Among women, the average age of first marriage was 18.2 and the average age at maternity was 27.2. The synthetic index of fertility of women was 5.7. The average number of families in a house was 1.7 and the average number of persons per room was 2.0. The total labour force in the department was 201,622, of which 25.40% were women. The proportion of households with no level of education was 83.70% and the proportion of households with children attending school was 23.00%. The crude birth rate was 40.9, the general rate of fertility was 185.90 and the gross reproduction rate was 2.80.[7]

The main ethnolinguistic groups in the department are the Bariba, Boko, Dendi, Fulani, Gurma, Kyenga and the Mokole Yoruba.[9]

Administrative divisionsEdit

 
Communes of Alibori

The department of Alibori was created in 1999, when it was split off from Borgou Department. Since 2008, the department's capital has been Kandi. Alibori is subdivided into six communes, each centered at one of the principal towns: Banikoara, Gogounou, Kandi, Karimama, Malanville and Ségbana.[10]

Benin originally had six administrative regions (départements), which have now been bifurcated to make 12.[11] Each of the deconcentrated administrative services (directions départementales) of the sectoral ministries takes care of two administrative regions. A law passed in 1999 transformed the sous-prefectures, the lowest level of territorial administration, into local governments.[10] Municipalities and communal councils have elected representatives who manage the administration of the regions. The latest elections of the municipal and communal councils were held in June 2015.[12]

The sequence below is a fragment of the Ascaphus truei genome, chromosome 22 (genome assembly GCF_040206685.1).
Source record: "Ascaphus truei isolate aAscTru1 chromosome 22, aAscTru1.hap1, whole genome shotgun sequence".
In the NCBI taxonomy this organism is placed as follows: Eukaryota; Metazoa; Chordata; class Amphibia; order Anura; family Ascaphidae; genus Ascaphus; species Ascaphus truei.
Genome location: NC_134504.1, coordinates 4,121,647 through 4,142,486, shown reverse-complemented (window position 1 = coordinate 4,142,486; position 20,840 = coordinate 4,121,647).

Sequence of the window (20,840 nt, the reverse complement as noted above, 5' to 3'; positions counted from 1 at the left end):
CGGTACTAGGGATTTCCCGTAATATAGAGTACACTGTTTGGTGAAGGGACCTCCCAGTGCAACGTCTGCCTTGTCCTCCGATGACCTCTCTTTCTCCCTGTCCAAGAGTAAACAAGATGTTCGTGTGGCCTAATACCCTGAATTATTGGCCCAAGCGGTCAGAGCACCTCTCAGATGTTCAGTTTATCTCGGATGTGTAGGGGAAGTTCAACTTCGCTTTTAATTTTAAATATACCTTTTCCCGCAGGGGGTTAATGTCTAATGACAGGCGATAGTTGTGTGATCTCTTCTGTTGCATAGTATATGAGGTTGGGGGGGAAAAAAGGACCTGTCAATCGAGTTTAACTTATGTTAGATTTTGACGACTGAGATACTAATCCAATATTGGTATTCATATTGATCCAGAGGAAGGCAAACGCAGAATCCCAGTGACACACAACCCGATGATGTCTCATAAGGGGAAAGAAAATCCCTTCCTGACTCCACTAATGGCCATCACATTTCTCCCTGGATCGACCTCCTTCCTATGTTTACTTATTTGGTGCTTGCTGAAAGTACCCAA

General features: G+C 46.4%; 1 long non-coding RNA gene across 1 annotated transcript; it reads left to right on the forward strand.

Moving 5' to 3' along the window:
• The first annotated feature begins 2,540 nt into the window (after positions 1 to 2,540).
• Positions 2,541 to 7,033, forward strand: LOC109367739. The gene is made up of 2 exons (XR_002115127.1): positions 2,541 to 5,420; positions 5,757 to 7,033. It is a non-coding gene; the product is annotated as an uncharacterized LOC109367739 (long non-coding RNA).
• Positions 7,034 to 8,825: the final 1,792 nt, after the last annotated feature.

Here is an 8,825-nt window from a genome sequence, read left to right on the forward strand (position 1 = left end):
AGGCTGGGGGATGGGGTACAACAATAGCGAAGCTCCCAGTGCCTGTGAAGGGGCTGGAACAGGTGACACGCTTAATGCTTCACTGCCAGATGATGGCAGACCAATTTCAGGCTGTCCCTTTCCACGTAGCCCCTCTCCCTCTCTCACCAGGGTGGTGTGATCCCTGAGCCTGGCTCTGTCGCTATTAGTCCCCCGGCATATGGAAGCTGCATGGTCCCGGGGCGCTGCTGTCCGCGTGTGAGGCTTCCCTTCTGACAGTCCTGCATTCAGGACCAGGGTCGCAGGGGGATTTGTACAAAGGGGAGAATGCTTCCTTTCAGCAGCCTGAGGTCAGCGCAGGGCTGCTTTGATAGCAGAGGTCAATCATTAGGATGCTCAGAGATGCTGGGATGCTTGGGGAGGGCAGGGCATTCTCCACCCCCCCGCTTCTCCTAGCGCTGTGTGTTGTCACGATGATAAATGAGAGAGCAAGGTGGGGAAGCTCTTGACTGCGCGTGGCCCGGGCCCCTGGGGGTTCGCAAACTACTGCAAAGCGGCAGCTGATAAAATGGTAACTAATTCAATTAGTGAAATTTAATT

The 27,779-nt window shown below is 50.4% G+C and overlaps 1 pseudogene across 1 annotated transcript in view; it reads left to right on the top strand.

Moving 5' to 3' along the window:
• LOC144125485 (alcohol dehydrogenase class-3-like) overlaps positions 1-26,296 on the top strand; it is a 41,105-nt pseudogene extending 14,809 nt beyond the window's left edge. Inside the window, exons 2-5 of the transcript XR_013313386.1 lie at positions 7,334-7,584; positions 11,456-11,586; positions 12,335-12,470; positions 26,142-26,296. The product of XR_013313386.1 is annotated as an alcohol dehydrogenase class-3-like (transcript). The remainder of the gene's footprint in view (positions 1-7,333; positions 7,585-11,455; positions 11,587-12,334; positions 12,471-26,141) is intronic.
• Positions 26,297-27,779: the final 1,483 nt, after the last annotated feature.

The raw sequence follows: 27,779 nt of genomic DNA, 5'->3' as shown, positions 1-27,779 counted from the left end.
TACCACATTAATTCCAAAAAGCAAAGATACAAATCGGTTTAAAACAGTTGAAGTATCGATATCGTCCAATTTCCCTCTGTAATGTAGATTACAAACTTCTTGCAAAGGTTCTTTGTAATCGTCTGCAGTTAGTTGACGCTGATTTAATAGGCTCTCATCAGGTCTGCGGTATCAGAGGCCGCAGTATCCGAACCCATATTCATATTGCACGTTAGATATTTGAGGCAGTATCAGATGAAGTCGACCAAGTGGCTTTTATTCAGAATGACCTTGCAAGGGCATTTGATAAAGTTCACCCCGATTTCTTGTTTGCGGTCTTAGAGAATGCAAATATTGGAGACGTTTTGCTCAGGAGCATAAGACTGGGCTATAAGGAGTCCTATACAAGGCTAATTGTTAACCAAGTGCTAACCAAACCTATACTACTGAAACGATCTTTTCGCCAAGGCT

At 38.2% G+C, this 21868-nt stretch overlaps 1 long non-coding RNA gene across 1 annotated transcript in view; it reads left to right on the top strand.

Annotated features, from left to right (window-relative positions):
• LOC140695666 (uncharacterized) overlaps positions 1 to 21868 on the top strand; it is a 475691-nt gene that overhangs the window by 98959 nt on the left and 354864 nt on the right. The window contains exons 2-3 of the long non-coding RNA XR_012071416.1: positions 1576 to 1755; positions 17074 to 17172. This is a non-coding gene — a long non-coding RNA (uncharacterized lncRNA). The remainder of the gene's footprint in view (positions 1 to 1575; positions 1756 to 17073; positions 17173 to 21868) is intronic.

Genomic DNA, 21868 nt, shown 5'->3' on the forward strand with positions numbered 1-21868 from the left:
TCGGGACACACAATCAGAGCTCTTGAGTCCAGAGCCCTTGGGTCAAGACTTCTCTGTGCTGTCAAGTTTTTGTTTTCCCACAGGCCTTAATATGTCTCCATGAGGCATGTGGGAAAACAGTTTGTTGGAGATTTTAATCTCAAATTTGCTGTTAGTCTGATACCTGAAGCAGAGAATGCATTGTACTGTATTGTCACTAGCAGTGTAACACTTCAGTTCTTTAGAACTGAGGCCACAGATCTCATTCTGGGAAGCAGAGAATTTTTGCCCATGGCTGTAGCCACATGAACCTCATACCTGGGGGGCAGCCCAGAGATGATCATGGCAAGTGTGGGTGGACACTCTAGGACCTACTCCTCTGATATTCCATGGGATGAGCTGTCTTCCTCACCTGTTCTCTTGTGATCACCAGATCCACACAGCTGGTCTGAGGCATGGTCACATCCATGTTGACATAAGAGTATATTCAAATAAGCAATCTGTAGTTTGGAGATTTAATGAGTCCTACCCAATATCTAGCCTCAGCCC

ReferencesEdit

  1. ^ "Benin". Geohive. Archived from the original on 28 August 2016. Retrieved 25 November 2016.
  2. ^ McColl, R. W. (2014). Encyclopedia of World Geography, Volume 1. Infobase Publishing. p. 92-93. ISBN 9780816072293.
  3. ^ Brownlie, Ian (1979). African Boundaries: A Legal and Diplomatic Encyclopedia. Institute for International Affairs, Hurst and Co. pp. 160–63.
  4. ^ parc-w.net Archived 2009-02-01 at the Wayback Machine: Official site.
  5. ^ Haggett, Peter, ed. (2002). Encyclopedia of World Geography, Volume 17. Marshall Cavendish. p. 2325. ISBN 9780761473060.
  6. ^ Idelbert, Dagbegnon (2014). Flood Disaster and Human Security in Bénin Niger River Valley. Behanzin. p. 11.
  7. ^ a b "Socio economic data of Benin, 2013". Institut National de la Statistique et de l’Analyse Economique (INSAE) du Benin. 2013. Retrieved 25 November 2016.
  8. ^ "Census of Benin, 2013". Institut National de la Statistique et de l’Analyse Economique (INSAE) du Benin. 2013. Retrieved 25 November 2016.
  9. ^ "Languages of Benin". Ethnologue. Retrieved 26 November 2019.
  10. ^ a b Republic of Benin, Public Administration and Country profile (PDF) (Report). Department of Economic and Social Affairs (DESA), United Nations. 2004. p. 8. Retrieved 17 November 2016.
  11. ^ Statoids - Benin, retrieved 26 November 2019
  12. ^ "Local elections in Benin, 2015". African Elections Database. Retrieved 25 November 2016.

External linksEdit